But with the release of THE BITE BEFORE CHRISTMAS just around the corner (only two more weeks, people–TWO MORE WEEKS!!!) I think it’s time for another, don’t you?
So here ya go…enjoy. :vampire:
Vivian awoke in her own bed, under her own covers. The curtains were drawn to block out any sunlight, but even so, she knew it was nighttime; she could feel it.
A glance at digital clock glowing red on the bedside table told her it was a little after nine. Much later than she normally rose, but she’d had a rough couple of days. And it wasn’t like she had anywhere to go. Not anymore.
Head throbbing, stomach queasy from being empty for so long, she pushed to her feet and forced herself across the room to the bathroom, then down the hall to the kitchen. She started a pot of coffee, not even sure she would be able to drink it, before going to the refrigerator and pulling out an unopened bottle of B-positive.
The weakness in her limbs, dryness in her eyes and mouth, and throbbing in the gums around her elongated incisors all told her she needed to feed, but darned if she could work up the appetite for it.
Fate was too cruel, she thought, twisting the cap off the bottle of synthetic plasma and bringing it reluctantly to her lips.
Here she was, completely immortal, with no chance of dying in the near future unless she fell on a stake or opened her blinds at high noon. While across town, an all too mortal man was facing a certain death, and there was nothing anyone could do about it.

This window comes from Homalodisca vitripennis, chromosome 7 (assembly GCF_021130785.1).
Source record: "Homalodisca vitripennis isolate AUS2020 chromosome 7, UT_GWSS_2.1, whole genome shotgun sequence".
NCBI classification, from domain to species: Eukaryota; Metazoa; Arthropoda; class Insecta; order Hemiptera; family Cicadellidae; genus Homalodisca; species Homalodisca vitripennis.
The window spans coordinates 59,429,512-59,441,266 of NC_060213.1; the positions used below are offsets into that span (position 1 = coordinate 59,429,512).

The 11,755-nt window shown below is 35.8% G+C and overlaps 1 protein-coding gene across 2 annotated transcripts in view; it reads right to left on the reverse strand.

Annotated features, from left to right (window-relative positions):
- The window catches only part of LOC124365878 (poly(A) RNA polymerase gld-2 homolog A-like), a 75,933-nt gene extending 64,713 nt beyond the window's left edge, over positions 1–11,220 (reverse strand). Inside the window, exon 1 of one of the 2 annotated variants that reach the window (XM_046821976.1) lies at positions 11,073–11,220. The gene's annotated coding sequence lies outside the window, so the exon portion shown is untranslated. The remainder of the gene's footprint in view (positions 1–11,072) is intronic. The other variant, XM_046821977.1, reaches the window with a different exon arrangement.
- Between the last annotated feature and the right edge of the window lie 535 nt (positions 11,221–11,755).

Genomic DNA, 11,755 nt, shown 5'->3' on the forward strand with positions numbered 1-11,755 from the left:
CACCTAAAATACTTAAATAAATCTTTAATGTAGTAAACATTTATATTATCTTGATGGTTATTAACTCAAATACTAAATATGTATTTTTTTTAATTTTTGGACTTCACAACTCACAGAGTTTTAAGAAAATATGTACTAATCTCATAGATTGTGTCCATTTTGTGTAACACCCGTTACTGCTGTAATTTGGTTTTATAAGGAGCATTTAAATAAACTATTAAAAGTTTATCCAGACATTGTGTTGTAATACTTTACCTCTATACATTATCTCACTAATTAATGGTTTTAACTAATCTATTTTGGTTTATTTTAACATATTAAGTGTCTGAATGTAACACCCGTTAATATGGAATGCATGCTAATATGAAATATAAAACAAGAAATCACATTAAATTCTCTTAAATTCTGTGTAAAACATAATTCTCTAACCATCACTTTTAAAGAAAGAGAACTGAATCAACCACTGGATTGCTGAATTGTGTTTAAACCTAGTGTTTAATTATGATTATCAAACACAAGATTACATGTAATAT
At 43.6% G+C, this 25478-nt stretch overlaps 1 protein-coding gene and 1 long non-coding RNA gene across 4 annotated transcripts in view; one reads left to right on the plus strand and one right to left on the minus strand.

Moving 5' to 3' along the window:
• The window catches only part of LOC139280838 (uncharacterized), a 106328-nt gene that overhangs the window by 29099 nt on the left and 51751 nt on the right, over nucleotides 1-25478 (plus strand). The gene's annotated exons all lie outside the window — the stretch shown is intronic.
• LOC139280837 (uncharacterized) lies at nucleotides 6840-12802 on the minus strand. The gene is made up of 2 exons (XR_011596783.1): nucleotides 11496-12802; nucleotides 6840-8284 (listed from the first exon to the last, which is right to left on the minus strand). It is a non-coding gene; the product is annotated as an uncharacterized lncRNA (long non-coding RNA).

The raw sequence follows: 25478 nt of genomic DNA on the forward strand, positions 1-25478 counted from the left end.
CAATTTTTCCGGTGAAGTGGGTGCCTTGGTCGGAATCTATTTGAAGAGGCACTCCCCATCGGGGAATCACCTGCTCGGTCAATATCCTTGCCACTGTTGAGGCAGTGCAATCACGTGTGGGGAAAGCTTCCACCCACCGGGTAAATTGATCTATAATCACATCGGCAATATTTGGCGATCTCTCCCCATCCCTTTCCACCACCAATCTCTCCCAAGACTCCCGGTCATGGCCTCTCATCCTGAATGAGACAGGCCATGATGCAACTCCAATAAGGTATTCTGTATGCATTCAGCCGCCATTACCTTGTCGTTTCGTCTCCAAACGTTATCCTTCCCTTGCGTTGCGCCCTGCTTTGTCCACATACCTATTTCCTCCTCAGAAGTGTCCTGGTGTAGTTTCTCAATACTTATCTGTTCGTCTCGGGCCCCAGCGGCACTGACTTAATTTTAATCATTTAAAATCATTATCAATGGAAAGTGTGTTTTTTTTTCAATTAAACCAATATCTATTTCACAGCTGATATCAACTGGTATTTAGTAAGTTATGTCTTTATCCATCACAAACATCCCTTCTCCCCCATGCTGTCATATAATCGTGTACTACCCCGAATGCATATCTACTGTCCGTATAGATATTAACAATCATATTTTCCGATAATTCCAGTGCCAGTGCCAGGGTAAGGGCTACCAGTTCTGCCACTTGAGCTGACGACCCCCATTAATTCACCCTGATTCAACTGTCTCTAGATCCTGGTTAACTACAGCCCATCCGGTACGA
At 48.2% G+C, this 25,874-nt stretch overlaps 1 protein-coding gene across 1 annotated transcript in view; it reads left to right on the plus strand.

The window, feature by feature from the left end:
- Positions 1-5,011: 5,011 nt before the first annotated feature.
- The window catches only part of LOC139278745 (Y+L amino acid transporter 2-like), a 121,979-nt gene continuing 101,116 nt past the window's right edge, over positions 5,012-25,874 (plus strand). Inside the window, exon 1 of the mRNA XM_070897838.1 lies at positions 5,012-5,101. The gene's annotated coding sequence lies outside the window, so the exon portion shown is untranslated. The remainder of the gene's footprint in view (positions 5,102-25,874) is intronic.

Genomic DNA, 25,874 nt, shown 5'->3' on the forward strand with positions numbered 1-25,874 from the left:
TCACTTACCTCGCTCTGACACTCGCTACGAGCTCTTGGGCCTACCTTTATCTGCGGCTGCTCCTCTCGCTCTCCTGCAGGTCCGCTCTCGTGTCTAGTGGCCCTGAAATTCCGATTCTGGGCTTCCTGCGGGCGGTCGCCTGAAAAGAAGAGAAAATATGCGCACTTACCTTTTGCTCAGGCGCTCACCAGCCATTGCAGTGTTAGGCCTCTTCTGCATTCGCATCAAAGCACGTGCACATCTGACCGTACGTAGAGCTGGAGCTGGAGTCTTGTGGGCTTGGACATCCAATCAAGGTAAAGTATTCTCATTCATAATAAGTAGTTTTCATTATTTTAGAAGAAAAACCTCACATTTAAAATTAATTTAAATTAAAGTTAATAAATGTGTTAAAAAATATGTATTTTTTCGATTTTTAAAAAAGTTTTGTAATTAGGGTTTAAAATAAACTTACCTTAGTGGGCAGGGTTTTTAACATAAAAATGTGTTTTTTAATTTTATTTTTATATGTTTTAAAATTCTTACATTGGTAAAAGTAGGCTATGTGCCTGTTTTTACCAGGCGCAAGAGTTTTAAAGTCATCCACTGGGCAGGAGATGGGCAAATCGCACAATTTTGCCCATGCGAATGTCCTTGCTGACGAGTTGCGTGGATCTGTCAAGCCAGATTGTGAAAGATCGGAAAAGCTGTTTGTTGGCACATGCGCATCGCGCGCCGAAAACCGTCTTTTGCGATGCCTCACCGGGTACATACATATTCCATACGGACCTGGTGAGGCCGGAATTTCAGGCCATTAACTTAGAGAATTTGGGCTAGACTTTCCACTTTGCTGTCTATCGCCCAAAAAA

Well, she could, as Angelina had suggested before leaving her alone with her misery and heartbreak, but he wouldn’t thank her for it if she did.
Tipping back the bottle of blood, she made herself swallow. Gulp after gulp, the thick metallic liquid slid down her throat. And it did make her feel better, relieving a bit of the dizziness and lethargy pulling at her.
When the bottle was empty, she moved to the sink, gave it a quick rinse, and added it to the recycle bin. The coffee was almost ready now, and she would drink a cup of that, too. After all, in higher doses, caffeine had the same effect on vamps as it did on humans, and she could use a touch of artificial pick-me-up.
She had a mug in one hand, creamer in the other, when a sound from the other room caught her attention. Her mind, sluggish as it was, raced to identify the noise.